Forex traders rely heavily on Forex trading charts to understand currency prices and trends, and identify buying/selling opportunities. There are various types of charts used by both experts and novice traders; here we explore each chart’s construction process before exploring its interpretation through technical/fundamental analysis.
Trading charts provide visual representation of the pricing of financial instruments over time. This could include currency pairs in the Forex market or any other asset like stocks indices or precious metals. Information displayed includes open, high, low and closing prices as well as graphs representing price movement over that specific time frame.
There are various chart formats, and your choice will depend on your trading style or method of analysis. Line, bar and Japanese candlestick charts are popular choices.
Line charts are among the easiest charts to comprehend, showing only one period’s closing price through a continuous curved line. When closing higher than it opened or lower than it opened respectively, green will indicate this fact while red indicates otherwise. Furthermore, two small horizontal lines extending out from either end of this vertical line denote opening prices while another indicates closing prices respectively.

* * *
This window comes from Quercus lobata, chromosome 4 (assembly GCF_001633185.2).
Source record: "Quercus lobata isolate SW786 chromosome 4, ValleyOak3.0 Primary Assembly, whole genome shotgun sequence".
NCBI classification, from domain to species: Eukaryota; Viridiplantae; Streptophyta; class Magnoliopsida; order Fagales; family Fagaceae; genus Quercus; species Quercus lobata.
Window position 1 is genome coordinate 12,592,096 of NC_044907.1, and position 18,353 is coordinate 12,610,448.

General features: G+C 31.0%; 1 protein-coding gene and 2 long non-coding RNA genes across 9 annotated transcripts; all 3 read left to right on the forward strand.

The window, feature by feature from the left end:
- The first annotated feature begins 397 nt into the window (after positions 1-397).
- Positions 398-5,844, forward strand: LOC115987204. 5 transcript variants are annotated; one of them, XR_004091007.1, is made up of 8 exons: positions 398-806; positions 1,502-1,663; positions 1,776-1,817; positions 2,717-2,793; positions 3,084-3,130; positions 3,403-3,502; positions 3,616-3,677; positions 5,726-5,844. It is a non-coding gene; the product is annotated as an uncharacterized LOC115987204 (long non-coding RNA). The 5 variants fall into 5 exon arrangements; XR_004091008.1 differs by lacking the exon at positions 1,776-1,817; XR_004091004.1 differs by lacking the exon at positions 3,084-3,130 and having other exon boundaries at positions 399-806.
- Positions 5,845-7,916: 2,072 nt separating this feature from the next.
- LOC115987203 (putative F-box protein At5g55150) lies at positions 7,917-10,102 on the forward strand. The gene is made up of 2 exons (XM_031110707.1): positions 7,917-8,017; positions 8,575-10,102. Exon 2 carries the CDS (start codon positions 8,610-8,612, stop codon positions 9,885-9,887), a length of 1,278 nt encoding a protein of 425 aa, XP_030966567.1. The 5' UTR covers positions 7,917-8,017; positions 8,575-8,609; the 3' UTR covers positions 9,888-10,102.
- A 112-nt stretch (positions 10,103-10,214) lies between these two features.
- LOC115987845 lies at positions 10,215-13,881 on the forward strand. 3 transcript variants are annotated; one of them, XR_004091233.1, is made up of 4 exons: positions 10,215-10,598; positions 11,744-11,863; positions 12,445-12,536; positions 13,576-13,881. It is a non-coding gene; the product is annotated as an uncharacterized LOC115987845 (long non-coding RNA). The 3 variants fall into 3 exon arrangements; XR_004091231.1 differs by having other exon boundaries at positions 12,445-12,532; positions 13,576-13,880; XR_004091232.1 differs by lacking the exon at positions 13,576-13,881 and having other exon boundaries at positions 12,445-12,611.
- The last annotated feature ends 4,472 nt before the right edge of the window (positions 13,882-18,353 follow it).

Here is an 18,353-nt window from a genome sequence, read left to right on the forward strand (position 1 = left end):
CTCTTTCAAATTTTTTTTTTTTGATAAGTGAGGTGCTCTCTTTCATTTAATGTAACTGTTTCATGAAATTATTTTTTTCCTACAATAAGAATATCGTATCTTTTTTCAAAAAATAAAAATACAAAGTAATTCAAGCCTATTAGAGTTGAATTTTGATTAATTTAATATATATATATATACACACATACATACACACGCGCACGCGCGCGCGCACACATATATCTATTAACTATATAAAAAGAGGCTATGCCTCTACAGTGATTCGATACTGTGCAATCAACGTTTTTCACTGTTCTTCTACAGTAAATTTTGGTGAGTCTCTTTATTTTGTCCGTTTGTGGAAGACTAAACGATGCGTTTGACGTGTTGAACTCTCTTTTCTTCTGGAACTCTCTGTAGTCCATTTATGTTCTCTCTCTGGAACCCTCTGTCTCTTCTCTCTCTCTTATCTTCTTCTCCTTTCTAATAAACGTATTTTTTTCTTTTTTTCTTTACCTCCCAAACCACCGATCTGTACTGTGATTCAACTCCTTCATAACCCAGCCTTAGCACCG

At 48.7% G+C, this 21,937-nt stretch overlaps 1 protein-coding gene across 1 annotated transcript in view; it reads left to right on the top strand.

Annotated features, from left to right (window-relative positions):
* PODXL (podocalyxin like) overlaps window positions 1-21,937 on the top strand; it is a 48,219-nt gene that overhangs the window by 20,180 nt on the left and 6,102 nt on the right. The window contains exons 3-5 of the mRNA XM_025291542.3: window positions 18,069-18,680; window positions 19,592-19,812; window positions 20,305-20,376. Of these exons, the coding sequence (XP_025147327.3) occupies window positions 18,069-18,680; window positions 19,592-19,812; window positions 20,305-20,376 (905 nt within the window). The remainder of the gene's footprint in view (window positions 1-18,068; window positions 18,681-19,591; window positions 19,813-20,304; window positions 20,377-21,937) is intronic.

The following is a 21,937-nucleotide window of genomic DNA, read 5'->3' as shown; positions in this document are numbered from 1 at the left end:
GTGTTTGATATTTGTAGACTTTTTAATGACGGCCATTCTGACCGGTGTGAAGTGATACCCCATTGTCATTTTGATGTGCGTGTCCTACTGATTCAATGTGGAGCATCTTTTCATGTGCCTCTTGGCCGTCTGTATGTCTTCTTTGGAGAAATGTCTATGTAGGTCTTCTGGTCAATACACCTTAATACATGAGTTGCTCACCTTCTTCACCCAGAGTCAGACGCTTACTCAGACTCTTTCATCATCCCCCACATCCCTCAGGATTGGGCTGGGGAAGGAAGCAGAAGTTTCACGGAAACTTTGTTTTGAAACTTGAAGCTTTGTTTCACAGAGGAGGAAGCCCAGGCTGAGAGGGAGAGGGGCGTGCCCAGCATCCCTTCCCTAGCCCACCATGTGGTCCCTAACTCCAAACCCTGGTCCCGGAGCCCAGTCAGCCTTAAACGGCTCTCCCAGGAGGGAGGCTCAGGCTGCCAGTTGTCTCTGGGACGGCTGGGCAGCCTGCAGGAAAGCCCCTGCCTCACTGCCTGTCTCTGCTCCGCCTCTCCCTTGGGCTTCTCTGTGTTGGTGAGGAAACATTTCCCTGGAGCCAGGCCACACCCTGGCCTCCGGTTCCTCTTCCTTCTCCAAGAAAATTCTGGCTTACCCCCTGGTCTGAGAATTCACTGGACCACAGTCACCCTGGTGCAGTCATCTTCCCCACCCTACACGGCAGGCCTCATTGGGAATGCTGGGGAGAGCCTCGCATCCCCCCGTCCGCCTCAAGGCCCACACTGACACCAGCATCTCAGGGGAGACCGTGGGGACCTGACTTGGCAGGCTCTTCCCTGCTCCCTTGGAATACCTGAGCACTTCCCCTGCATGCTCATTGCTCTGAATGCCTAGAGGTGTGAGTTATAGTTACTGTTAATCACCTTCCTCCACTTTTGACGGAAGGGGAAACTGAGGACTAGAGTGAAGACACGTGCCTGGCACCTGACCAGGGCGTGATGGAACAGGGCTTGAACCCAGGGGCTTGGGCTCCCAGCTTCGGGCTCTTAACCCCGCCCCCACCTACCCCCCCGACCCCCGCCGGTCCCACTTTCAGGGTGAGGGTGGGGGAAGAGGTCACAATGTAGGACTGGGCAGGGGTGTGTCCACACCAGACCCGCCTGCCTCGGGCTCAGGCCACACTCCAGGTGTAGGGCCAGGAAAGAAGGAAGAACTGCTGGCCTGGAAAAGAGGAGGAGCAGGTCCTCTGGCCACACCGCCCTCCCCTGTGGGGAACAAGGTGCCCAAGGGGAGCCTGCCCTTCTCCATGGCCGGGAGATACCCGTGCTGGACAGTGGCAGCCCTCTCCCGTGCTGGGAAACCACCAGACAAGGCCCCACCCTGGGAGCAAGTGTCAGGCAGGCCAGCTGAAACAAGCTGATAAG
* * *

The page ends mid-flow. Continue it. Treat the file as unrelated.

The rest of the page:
Bar charts present information in an easier-to-understand format than line charts do, while still providing useful data. A vertical bar with open and closed ends, separated by an invisible shadow called wick, depicting high and low prices during that period. Colored bars reflect their meaning: green bars would signify currency pair increases while red ones show decreases.
Candlestick charts are among the most widely-used and are similar to bar charts in that they use consistent colours for their candles, and may use one color per currency pair when drawing their charts. Their body displays open and closing prices while their wick demonstrates highs and lows from that period.
Point-and-figure charts offer another form of chart, which displays similar information but in an even simpler format. Points represent each trade that was executed during a given period while lines indicate price movements; when executed at or close to displayed prices they add points; otherwise a line is drawn if executed higher or lower than expected.